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Thursday October 14, 2010

Bakun dam flooding begins

MIRI: The flooding of South-East Asia’s largest dam, the Bakun Dam, in Belaga district has begun.

Developer and manager Sarawak Hidro, a wholly-owned subsidiary of the Ministry of Finance Incorporated, dammed up the Balui River diversion tunnels to start the process of flooding 69,000ha of land.

The impoundment of the 205m high dam, the second highest concrete-rock filled dam in the world, started before 8am yesterday and by 10am, the massive gates of the diversion tunnels were closed.

All systems go: An aerial view of the Balui River diversion tunnels at the Bakun Dam in Belaga district in central Sarawak before the tunnels were closed Wednesday.

There are three river diversion tunnels, each measuring 12m wide and 12m high.

A small outlet was still open in one of the tunnels to enable a controlled amount of water to flow downstream so that the Balui River downstream would not dry up completely.

The flooding was initiated in a somewhat sudden manner at short notice after Sarawak Hidro engineers held a late meeting on Tues­day night and decided that the weather and river conditions were safe enough for damming up of the tunnels.

Some Bakun folk lodged a police report on Tuesday morning in a desperate bid to halt the flooding.

Sarawak Hidro managing director and chief engineer Zulkifle Osman told The Star from Bakun that he and his group of engineers found the condition right for the impoundment.

“We have successfully closed tunnels number 2 and 3. A small outlet in tunnel 1 is still open to release some water downstream,’’ he said.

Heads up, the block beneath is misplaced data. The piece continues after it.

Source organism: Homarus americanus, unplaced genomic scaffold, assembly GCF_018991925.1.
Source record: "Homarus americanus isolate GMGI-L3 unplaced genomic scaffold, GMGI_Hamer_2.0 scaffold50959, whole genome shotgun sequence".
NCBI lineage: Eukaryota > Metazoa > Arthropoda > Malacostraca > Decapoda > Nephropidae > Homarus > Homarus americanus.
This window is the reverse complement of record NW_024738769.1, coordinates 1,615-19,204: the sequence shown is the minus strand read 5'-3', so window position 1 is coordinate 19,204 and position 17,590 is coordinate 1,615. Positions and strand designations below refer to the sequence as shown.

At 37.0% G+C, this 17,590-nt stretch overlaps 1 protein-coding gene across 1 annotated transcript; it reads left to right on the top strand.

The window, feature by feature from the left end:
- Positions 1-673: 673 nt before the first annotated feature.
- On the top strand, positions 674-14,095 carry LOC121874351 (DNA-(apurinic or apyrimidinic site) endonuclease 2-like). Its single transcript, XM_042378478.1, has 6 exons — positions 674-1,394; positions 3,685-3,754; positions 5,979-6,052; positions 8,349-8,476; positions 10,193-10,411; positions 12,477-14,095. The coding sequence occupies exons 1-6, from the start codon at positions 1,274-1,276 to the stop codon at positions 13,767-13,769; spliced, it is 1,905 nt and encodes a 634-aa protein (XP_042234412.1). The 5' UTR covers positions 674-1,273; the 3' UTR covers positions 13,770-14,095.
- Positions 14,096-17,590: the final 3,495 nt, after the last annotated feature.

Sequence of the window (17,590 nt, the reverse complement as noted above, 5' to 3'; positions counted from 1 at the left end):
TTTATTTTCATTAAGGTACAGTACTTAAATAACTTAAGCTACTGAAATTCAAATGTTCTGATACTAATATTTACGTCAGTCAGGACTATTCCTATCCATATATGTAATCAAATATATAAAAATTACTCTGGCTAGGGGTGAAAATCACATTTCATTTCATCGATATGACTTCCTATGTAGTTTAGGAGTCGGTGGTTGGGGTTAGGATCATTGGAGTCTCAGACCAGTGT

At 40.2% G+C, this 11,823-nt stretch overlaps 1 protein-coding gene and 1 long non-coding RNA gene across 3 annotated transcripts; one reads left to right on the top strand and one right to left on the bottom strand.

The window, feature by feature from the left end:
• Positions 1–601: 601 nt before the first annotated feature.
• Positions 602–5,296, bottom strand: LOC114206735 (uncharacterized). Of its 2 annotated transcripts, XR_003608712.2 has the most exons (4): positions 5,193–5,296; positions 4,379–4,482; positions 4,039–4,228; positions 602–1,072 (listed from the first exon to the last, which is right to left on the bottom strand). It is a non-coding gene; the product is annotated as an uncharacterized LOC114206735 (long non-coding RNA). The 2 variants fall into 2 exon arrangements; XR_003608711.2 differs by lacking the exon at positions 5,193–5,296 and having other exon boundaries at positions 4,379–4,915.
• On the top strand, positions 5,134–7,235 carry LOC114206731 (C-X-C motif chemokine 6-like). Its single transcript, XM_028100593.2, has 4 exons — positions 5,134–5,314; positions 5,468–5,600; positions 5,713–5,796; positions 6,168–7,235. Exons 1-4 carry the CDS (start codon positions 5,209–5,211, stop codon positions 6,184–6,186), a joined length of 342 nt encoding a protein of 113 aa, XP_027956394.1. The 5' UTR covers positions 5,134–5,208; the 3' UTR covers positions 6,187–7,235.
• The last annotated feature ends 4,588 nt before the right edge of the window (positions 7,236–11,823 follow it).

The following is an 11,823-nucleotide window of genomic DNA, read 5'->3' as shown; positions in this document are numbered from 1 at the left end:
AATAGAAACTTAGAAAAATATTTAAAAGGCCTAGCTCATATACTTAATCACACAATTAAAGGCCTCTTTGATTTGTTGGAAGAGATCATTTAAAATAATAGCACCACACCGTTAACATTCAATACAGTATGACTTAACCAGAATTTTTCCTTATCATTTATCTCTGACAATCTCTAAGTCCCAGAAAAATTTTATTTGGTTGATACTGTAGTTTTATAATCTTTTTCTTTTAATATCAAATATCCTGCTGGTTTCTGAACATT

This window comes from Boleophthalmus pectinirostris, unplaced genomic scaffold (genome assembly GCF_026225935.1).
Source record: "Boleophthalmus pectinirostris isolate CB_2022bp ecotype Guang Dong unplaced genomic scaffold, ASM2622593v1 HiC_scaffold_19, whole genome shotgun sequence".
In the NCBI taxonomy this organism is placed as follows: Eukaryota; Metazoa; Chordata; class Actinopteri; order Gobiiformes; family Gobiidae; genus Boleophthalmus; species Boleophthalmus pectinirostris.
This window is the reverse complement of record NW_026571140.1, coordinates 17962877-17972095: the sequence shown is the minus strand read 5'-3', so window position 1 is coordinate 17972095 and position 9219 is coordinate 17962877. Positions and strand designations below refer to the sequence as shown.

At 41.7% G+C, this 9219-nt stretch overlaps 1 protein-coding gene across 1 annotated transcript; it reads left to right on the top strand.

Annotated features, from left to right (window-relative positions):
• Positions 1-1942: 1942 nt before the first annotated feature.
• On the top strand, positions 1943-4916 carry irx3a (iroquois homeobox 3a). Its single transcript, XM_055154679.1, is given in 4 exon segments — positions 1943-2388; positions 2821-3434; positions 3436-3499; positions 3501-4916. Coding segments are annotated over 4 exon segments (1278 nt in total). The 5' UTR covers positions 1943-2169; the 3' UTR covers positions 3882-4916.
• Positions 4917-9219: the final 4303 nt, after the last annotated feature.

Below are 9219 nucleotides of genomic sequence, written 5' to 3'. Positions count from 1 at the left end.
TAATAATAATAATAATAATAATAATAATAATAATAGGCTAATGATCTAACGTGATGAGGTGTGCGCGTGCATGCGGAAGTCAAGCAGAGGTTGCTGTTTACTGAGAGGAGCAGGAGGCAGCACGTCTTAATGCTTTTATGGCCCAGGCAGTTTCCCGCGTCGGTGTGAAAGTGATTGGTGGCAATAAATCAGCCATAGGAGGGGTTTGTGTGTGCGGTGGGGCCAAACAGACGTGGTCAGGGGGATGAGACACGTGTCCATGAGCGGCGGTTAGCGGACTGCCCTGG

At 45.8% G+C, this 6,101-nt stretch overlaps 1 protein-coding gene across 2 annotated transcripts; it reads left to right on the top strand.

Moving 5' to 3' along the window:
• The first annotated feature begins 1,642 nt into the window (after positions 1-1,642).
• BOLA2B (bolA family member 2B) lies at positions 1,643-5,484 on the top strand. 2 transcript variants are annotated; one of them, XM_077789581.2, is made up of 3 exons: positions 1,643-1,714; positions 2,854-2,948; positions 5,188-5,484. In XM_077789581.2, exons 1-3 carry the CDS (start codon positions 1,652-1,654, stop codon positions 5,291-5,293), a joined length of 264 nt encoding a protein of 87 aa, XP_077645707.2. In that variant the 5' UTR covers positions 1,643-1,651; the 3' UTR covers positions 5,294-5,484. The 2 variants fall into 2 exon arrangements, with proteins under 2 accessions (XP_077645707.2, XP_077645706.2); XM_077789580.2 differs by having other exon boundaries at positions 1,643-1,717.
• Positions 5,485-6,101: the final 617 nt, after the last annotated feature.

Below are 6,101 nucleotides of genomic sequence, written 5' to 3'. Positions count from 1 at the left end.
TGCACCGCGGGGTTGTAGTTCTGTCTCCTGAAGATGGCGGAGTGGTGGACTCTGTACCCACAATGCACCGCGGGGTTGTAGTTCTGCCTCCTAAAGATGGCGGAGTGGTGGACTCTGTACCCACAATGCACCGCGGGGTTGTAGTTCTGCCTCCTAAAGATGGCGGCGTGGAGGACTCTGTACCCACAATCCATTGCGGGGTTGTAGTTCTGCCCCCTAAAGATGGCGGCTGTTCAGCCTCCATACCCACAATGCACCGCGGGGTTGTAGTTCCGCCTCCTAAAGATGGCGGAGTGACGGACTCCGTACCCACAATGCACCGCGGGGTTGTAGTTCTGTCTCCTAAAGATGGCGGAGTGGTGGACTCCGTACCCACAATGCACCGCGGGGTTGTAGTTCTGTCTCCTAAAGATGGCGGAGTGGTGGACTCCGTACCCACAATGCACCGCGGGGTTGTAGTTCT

To a suggestion that the impoundment was rushed through despite the pre-conditions that there must be seven continuous days of dry weather and water depth of below 60m were not met, he said:

“We found that the weather was good enough in the past two days and the river level safe enough, so we went ahead with the impoundment.”

It will take about seven months and two weeks for the 69,000ha area to be flooded to the top of the dam wall, which is roughly about 44 storeys high or half the height of the Petronas Twin Towers.

Once the water level reaches 195m, the water will enter the inlet and turn the turbines and the power-generation process can start.

In the meantime, natives living downstream of Bakun and environmentalists and human rights groups, expressed shock that the impoundment had proceeded despite the Bakun folk lodging a police report.

Denis Hang Bilang, secretary of the Joint Committee of Lebu Kulit, Uma Bakah, Uma Lesung and Uma Balui Ukap, said he and his longhouse folk had lodged a police report at the Belaga police station against Sarawak Hidro.

“We lodged the police report at 10am yesterday (Tuesday) and today but they (Sarawak Hidro) went ahead with the flooding. We have called on the police to halt the flooding because the compensation issue for our land has not been settled yet.

“The land in Bakun still belongs to us be­­cause the government and the dam developer have not fully compensated us for uprooting us from our original longhouses in Bakun 15 years ago,’’ he said.

Meanwhile, a Sarawak coalition of environmentalists and human rights group expressed alarm at the manner in which the flooding began.

The Sarawak Conservation Alliance for Natural Environment (SCANE) was unhappy with the manner in which Sarawak Hidro was allowed to proceed with the flooding.

“How could the Federal and state governments allow the impoundment to start when the Emergency Rescue Plan has not been made public? On Monday, a longboat capsized in Bakun and a man is still missing,” said SCANE national coordinator Raymond Abin.

“The people living in Bakun, especially downstream, have not been adequately informed of the precautionary measures to take. We fear the impoundment would trigger landslides and floods and may even trigger an earthquake,’’ he said.

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